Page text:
The big difference between last year’s Sport and SE line-ups was the heating: the former had Truma’s latest system, the latter had an Alde wet central arrangement. This year, the Truma comes as standard, but the Alde is offered as a cost option.
The plastic front window ledge has mains sockets moulded right into it. For night-time illumination, you get four LED corner spotlamps, five LED bulbs in a row above the sunroof and mood lighting above the lockers. The mix makes the lounge a pleasant place in which to spend time and entertain.
The kitchen is compact, but well-equipped and thoughtfully designed. For example, it is short on worktop space, but a fold-up extension ameliorates this – somewhat. The circular stainless-steel sink has a clip-on drainer, which has its own storage space in the cupboard provided alongside the 110-litre fridge. There’s a dual-fuel hob and separate oven and grill, while a microwave oven is fitted above the sink.
Storage is limited to two cupboards, a cutlery drawer between the fridge and work surface, and two overhead lockers. Swift wasn’t lavish with sockets here, either: there’s one, but two would have been better.
Illumination is a different story: twin downlighters are trained on the workspace, while a small side window and Mini Heki brighten things during the day and keep air moving. We miss the lit splashback from the Challenger SE line-up, and the squeeze on food-preparation area cannot be fully remedied by the flap.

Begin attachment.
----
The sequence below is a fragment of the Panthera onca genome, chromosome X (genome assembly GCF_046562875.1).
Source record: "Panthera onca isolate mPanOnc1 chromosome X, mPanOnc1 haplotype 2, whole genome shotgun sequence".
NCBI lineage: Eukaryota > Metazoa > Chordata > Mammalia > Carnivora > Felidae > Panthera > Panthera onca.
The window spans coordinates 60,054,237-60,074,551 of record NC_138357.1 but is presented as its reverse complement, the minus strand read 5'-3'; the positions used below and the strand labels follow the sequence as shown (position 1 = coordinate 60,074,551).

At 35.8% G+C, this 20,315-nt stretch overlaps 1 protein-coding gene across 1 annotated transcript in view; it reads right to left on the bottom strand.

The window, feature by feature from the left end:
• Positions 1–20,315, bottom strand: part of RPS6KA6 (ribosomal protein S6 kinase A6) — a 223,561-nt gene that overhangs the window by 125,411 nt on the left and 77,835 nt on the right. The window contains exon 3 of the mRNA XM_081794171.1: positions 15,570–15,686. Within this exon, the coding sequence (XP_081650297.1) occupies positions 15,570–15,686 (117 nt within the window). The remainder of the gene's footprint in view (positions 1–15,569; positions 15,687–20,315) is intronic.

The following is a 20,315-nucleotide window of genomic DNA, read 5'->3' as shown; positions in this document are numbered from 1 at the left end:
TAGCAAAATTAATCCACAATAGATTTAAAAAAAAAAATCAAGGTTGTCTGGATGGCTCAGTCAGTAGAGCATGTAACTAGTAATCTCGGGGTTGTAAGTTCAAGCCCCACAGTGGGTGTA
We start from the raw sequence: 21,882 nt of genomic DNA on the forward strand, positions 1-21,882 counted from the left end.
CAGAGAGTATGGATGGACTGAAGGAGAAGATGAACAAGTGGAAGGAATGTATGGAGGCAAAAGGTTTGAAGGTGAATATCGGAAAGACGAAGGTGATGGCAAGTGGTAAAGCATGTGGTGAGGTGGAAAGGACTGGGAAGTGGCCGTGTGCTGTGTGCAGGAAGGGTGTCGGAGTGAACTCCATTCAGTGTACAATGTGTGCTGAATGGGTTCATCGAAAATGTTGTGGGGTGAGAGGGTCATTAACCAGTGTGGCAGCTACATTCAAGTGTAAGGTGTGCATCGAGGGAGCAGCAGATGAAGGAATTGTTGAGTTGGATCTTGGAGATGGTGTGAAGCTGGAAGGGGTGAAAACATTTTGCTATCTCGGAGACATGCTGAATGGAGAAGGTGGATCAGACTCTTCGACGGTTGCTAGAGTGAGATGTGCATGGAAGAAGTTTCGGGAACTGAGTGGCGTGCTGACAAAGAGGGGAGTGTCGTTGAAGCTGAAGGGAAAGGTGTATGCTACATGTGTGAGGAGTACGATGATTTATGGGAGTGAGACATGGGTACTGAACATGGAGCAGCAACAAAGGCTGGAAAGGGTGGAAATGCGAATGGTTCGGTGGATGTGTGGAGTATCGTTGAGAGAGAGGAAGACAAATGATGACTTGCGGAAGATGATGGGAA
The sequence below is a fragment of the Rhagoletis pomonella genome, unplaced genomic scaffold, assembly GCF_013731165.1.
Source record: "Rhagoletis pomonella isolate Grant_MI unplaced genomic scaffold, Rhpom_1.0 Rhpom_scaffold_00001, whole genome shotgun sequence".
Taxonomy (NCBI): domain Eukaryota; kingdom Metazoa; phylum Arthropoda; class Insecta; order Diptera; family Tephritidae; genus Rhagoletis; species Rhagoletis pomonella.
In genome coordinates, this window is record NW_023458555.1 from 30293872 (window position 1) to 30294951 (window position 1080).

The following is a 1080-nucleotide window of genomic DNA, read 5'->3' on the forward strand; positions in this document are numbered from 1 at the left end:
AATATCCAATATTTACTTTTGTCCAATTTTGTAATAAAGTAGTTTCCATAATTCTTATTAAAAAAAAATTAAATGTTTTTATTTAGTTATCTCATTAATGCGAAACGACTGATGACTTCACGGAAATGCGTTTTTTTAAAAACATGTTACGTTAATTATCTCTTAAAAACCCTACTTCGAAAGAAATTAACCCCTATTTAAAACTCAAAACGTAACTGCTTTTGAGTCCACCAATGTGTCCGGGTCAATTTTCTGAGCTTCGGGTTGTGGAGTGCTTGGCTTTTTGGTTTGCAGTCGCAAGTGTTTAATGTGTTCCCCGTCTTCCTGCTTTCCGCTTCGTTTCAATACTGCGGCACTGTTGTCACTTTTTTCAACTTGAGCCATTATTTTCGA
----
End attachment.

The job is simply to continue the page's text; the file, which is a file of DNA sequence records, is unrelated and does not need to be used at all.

The end washroom has what you’ve come to expect in this space – including a place to stand to get dressed. The electric-flush toilet is just below a frosted offside window, the handbasin at the rear wall is deep, but not very large.
The nearside shower cubicle is fully lined, large enough for most users and equipped with the economical EcoCamel showerhead; it is closed off behind a bi-fold door. A rooflight combines with the window to keep the room from steaming up, as well as providing daylight. In the evening, switch on the small, domed fixture.
Island beds are so widespread, you’ll even find entry-level tourers with them, including transverse versions, as in the 580. The Challenger’s is retracted during the day to ease access to the washroom; the base has a plastic surround that can be slid out at bedtime and the gap filled with a section of mattress. And the mattress itself? It’s a Duvalay – exclusive to Swift Group caravans – which helps give you a good night’s sleep.
The lounge can also boast a special sleeping platform: its ‘Airwave’ seat cushions promise extra comfort. Simply arrange them over the seat bases and sliding slats that join them to create a sufficiently wide double bed. The seats are too short to be used as singles.
When it comes to storage the Swift Challenger 580 excels in certain areas, such as the base of the island bed, which can be accessed by lifting the metal bed on its gas strut or via a nearside exterior hatch. The kitchen isn’t overflowing with storage, although its options are well-designed.
The front lounge has overhead lockers plus the chest of drawers, while a handy dresser offers its drawer and cupboard for you to use near the main door. The island bed is flanked by wardrobes; the central one is much larger than that towards the rear, but both have two drawers.
A corner vanity unit sits across from the double bed. Above it is a cabinet with a large mirrored door and below are points for connecting a TV. Lockers above the bed add even more storage.
The washroom provides ample space for toiletries, from the large cupboard beneath the basin to a convenient shelf to its left.